Jews have a reputation of being smart. Indeed, if you look at the list of Nobel Prize laureates, you will notice that Jewish sounding names are far more common than their share of the world’s population. There is also the famous wisdom of King Solomon, who was regarded as the wisest of men. However, if you examine the chronicles of the Jewish people and our conduct as a nation, you will find that we march from folly to folly, and never seem to learn, as if our wisdom has remained with King Solomon, and all we have is talent for math, science, and finances.
On Sunday, former president Donald Trump criticized American Jewry for their attitude toward Israel. He wrote that they must “get their act together” and show more appreciation for the state of Israel “before it is too late.”
Trump did not specify what he meant by “too late,” but Jewish history makes it very clear what that might be, although I cannot be certain that this is what Trump meant. Jewish history proves one thing, and if we were wiser, we would learn from it: When we are together, united as one, we thrive. When we are divided, we suffer. Accordingly, “getting our act together” means restoring our shattered unity and transcending the alienation between us.
Our history confirms that Jews are a nation on a mission to correct the world; this is why our motto is Tikkun Olam (correction of the world). We did not choose it; it was imposed on us.
However, we were chosen for a reason: We did what no one else has done before we established our nationhood, or since. The Jewish nation emerged from an eclectic mixture of strangers from foreign tribes and nations who had one thing in common: the conviction that living in unity and solidarity is the only viable way for humanity to exist. This is why we placed love of others above all other values.
Because unity of all people is indeed the most sublime value, we were tasked with spreading it. Since there were times when we achieved it, such as at the foot of Mt. Sinai and at other rare occasions and periods in our history, we were also tasked with setting an example, with being a model nation, a “light to the nations.”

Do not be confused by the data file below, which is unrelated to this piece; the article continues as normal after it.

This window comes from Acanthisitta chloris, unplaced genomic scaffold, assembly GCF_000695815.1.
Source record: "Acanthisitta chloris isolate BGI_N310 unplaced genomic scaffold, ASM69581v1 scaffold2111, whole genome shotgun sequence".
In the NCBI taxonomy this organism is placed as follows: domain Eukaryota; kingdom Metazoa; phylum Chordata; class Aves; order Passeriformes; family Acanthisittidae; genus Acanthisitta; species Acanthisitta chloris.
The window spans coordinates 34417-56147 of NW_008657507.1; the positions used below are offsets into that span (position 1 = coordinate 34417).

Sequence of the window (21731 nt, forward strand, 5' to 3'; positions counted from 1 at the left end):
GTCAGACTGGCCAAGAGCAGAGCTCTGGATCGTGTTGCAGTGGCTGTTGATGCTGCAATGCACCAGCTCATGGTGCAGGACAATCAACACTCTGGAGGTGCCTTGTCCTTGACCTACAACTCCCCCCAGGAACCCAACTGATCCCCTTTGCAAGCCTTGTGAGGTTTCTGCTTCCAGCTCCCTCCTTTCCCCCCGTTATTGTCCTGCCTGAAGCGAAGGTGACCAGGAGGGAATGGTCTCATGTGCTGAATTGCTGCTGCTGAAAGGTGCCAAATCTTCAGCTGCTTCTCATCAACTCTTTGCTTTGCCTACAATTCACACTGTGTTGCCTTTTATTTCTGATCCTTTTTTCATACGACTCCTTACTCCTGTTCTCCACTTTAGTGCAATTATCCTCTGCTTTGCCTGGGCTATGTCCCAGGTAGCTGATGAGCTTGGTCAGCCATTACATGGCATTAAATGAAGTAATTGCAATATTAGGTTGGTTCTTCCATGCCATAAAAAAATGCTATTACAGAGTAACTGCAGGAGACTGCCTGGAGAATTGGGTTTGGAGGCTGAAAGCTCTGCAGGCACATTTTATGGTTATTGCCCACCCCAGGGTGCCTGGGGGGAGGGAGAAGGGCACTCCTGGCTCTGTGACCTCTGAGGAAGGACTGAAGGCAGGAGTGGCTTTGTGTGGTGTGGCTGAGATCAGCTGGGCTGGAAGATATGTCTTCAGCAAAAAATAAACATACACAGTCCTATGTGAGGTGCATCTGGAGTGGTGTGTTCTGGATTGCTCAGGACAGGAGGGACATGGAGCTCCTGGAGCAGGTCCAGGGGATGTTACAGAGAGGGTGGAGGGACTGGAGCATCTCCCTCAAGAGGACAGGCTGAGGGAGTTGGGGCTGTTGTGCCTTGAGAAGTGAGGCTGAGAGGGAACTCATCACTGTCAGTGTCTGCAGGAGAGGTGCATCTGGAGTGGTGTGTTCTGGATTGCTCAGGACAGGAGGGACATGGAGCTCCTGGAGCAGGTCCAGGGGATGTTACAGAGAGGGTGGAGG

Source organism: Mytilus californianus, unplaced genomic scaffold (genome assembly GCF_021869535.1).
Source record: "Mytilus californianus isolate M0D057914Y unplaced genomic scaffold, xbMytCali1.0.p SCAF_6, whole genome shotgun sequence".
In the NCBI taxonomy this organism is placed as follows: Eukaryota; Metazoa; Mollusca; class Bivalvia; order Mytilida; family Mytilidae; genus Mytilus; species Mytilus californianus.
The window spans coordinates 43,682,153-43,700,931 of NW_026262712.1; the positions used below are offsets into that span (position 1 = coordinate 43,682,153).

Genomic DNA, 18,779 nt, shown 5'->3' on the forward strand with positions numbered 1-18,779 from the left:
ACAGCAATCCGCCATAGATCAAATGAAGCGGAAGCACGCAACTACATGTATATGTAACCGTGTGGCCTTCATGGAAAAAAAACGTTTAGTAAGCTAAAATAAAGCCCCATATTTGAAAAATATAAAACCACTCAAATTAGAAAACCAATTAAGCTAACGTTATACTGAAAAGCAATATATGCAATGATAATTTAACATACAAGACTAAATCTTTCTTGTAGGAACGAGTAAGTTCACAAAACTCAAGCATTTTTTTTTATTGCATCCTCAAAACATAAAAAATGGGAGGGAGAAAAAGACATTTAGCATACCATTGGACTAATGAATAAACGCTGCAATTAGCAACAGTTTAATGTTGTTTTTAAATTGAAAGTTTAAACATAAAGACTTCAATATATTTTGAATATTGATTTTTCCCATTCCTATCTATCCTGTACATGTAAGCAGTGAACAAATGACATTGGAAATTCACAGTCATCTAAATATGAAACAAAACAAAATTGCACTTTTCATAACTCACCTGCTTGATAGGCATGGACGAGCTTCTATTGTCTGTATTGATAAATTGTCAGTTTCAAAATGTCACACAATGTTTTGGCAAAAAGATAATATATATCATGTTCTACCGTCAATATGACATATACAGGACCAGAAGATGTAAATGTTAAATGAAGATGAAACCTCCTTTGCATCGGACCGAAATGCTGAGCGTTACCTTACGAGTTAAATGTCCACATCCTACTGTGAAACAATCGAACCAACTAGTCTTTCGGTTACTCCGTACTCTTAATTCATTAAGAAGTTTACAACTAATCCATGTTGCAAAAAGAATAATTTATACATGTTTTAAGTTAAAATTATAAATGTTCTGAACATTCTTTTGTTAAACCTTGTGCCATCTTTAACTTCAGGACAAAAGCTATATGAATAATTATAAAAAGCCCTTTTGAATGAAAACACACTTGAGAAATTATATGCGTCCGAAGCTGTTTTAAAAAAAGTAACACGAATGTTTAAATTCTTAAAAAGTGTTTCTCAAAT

In time, however, we have abandoned our mission and discarded our core values. Instead of being a light to the nations, we have become a darkness to the nations, setting a model of division, or as our sages called it sinaat hinam (unfounded hatred, hatred for no reason).
I respect Donald Trump and I respect his words because he respects our unity. His gut feeling that Jews should stick together does not stem from antisemitism; nor are they an attempt to play into antisemitic tropes, as some of his critics argue. Rather, his words stem from a conviction that this is the way Jews should treat one another, that Jewish unity is good for the Jews and good for the world.
He is absolutely right. Our insistence on distinguishing between American Jewry and the State of Israel works against us. Rather than mitigate antisemitism in America, this division is the very reason that antisemitism is growing.
Regardless of Israel’s actions or of the actions of American Jewry, the very fact that Jews are divided among themselves fuels the world’s anger against them because it is the opposite example of the one they should give.
At the moment, the chasm between American Jewry and Israel seems wider than the ocean that lies between us. The two communities are like two continents moving farther and farther apart. Unless we get our act together, just as Trump said, and pull together as one nation, above the alienation and hatred between us, a modern Hitler of some sort will rise and do to us what our detractors have done to us throughout our millennia of Jewish folly.
Former U.S. President Donald Trump holds a rally ahead of the midterm elections, in Mesa, Arizona, U.S., October 9, 2022. REUTERS/Brian Snyder